I have to be on the fence on this one. I am retired, and love binging shows that I never got to watch on cable. I told Xfinity where to put it in 2014 and during a time when I was home sharing, I never needed it.
When I got out on my own again, I got a 40.00 I have ever spent.
So now, I can go days without turning it on but since I am on a limited income, I do find it's my cheapest form of entertainment. A little bit of both...

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October 17, 20180 found this helpful

I understand the fence sitting on this one. I do a portion of my ThriftyFun work in front of the television at night, either binge watching a favorite show or listening to the local news. But, there are certainly times when I realize that I have been watching and not working for too long. I think, like most frugal tips, it depends on the person.

I'd put the smartphone as another thief of time. I try not to take it out when with other people but there always seems to be an alert or message that makes you check it. But, the smartphone can save you time and money with all it's different organizing apps. You just need to keep a balance.

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October 16, 20180 found this helpful

Do I like spending the $? No. I also have a limited income; & being disabled, not able to do alot physically...However, I must admit that "Gaming" is greatly addictive!!! I've lost countless hrs playing Solitaire. It actually drives me nuts; & yet...

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October 3, 20191 found this helpful

You just have to be strong. I admit to enjoying television! I had in-laws once that were snobs of TV watching. My husband at the time upon their expected visit took apart the VCR to hide it from them. Two years later they are bragging about another son who owned a VCR. Hmmmm.... And their taste when they did start to watch TV was to indulge in viewing The Dukes of Hazard... Really?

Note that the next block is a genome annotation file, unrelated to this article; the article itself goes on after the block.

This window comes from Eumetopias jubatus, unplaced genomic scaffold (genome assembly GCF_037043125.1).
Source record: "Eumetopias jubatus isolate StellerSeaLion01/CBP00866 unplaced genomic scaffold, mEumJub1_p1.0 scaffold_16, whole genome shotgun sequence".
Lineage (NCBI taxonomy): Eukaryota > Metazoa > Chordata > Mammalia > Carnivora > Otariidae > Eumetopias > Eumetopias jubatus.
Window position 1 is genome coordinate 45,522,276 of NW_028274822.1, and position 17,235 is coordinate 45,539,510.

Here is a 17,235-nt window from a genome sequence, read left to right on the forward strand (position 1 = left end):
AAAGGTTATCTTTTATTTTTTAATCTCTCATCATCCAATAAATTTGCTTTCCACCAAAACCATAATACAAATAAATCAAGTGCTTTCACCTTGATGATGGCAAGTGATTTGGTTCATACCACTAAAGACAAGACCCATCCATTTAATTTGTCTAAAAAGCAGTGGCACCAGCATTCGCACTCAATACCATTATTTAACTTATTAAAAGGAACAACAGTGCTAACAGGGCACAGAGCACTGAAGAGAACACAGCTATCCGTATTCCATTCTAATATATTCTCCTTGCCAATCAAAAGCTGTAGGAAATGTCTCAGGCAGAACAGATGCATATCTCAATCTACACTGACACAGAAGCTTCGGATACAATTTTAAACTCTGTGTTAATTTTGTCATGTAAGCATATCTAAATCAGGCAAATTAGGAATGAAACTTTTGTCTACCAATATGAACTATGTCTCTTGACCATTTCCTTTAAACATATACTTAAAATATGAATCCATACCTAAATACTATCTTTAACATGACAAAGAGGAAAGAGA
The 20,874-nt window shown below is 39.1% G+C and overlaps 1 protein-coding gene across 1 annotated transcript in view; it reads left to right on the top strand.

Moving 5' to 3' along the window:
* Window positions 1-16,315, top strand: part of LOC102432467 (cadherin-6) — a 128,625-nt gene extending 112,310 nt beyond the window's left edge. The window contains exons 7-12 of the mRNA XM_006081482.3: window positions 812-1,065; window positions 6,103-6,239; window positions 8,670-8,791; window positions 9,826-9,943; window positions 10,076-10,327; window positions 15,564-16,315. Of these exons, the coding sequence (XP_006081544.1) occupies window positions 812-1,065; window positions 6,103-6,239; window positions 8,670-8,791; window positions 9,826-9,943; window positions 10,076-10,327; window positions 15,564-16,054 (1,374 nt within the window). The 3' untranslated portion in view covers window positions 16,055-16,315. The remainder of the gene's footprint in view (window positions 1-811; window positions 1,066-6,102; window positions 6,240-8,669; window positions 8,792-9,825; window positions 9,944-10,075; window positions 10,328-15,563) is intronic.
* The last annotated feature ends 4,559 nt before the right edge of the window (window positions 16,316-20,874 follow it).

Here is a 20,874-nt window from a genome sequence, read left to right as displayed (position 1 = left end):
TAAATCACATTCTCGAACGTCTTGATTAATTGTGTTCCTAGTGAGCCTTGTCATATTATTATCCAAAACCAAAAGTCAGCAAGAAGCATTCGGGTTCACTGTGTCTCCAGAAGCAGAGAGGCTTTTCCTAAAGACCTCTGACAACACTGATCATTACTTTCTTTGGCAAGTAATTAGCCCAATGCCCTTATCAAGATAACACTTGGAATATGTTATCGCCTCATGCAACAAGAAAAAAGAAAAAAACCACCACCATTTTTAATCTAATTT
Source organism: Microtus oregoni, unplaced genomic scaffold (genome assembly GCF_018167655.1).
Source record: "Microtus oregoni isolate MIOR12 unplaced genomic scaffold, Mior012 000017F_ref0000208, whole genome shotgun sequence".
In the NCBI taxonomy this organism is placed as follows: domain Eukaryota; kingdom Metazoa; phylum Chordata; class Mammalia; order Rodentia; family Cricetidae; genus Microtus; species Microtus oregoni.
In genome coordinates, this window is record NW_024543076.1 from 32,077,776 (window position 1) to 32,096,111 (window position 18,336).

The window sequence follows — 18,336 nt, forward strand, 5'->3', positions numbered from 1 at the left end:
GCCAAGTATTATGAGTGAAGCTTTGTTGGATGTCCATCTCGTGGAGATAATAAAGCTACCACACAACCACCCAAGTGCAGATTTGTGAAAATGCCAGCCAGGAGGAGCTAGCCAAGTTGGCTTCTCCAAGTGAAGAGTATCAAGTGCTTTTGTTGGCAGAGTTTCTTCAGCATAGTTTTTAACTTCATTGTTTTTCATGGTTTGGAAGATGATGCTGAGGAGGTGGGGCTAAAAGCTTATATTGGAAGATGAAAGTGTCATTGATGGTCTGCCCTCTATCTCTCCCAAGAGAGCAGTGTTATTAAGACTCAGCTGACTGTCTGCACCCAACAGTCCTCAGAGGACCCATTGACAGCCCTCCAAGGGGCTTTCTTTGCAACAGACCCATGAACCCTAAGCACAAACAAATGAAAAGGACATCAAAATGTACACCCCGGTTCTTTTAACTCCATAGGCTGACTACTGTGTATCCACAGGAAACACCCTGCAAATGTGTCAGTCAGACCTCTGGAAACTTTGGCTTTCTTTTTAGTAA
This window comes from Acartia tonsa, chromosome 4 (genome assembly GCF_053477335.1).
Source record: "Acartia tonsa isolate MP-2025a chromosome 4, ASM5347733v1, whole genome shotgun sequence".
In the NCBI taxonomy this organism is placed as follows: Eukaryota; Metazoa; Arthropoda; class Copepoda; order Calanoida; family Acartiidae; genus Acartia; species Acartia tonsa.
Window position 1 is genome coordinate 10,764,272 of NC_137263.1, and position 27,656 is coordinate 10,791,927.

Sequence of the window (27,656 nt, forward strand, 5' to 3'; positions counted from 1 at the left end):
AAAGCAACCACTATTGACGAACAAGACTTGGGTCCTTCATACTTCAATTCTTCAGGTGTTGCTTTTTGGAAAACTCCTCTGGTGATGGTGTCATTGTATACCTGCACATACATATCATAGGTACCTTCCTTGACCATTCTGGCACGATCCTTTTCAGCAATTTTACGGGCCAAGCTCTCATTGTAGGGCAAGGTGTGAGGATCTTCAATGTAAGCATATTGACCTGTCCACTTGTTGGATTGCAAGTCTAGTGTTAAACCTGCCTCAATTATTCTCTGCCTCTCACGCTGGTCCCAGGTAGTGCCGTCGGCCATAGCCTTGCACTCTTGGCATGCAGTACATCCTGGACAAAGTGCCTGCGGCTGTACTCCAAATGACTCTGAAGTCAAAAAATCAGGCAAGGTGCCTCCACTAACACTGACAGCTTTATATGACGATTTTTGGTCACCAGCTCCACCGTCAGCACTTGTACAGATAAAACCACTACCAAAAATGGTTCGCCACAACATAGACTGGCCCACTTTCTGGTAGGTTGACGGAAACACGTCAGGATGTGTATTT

I listen to certain shows when I am working on a project that I need to pay attention too. I watch while doing a project when my visual attention isn't required.
I will haul my portable speaker outside when I want to work in my 11 garden beds and listen to music or a news talk show. I spend an average of 3-8 hours on good day in the beds.
I can remember seeing kids my age while growing up who became zombies in the presence of TV. That was crazy.
You just have to have a different set of control for watching TV.
My heaven is a series with over 200 episodes!

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October 3, 20190 found this helpful

My husband and I enjoy our TV, too. I'm selective about the programs I watch, and I DVR everything so that I can fast-forward through commercials. I also enjoy reading (have an M.A. in English), crafts, sewing, etc.

I really like the crafts I can do while watching TV. We enjoy our Netflix, Primetime Anytime on our Dish, PBS, and Hulu and Roku. We watch TV at night while having supper, usually a 30-minute sitcom while eating, and then the more dramatic hospital or legal hour-long shows.

He's home all the time, so we have plenty of time for conversation aside from mealtime.

When I was growing up, there was a period of 2-3 years when we didn't have a TV. When the other girls would talk about shows like "Petticoat Junction," I felt left out. Then, we had one TV and we watched whatever western my father wanted to watch, so I'd stay in my room and do homework or read.

When I got married the first time, my boss, who'd known me since I was 12, asked, "What are you going to do when he wants to watch one thing on TV and you want to watch something else?"

I told him I'd go in the other room and watch the other TV. His secretary laughed out loud and said, "They're not poor like we were, Mr. P.!"

People will say, "There's nothing good on TV." I want to ask, "How do you know since you never watch it?" While I enjoy some of the shows from the 50s/60s/70s, such as "Father Knows Best," "I Love Lucy," "The Odd Couple," and "Mary Tyler Moore," I've tried watching some of the very early TV sitcoms, and I don't really enjoy them. Much as I love Betty White, I tried "Life with Elizabeth," and I turned it off when she referred to her husband as "my lord and master." Blech!